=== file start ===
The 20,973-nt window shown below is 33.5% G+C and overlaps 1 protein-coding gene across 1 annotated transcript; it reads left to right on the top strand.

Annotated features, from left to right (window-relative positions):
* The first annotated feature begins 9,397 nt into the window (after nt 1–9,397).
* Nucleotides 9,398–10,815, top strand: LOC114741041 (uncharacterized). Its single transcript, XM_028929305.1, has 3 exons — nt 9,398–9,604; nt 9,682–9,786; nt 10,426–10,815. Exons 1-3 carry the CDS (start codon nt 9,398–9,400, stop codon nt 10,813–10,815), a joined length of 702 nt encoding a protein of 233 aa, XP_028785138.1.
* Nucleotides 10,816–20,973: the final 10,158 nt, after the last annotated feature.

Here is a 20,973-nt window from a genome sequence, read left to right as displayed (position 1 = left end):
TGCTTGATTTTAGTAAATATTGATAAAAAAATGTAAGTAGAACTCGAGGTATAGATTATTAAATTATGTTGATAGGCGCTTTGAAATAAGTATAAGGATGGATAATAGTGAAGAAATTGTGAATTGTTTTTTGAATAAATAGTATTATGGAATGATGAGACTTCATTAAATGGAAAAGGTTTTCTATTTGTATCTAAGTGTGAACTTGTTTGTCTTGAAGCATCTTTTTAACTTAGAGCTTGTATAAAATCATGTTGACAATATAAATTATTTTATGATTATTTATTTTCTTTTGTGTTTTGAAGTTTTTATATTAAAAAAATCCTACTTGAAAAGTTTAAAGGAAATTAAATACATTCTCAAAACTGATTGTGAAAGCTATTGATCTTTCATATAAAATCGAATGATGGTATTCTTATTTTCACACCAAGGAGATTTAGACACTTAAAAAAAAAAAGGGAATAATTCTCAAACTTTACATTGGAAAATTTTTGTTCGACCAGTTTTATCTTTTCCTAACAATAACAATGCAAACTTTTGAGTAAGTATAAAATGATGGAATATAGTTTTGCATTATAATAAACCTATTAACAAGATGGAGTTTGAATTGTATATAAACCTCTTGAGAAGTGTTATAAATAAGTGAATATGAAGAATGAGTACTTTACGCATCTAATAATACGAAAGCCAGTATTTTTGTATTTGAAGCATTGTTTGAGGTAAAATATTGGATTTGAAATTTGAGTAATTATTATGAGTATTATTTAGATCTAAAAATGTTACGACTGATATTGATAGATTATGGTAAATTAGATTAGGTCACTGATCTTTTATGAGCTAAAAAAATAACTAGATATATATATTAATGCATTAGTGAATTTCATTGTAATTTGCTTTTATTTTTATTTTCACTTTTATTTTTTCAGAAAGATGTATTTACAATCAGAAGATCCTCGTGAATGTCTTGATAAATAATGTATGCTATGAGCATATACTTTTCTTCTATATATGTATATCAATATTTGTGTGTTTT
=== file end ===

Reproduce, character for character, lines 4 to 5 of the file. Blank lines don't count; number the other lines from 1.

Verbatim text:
* Nucleotides 9,398–10,815, top strand: LOC114741041 (uncharacterized). Its single transcript, XM_028929305.1, has 3 exons — nt 9,398–9,604; nt 9,682–9,786; nt 10,426–10,815. Exons 1-3 carry the CDS (start codon nt 9,398–9,400, stop codon nt 10,813–10,815), a joined length of 702 nt encoding a protein of 233 aa, XP_028785138.1.
* Nucleotides 10,816–20,973: the final 10,158 nt, after the last annotated feature.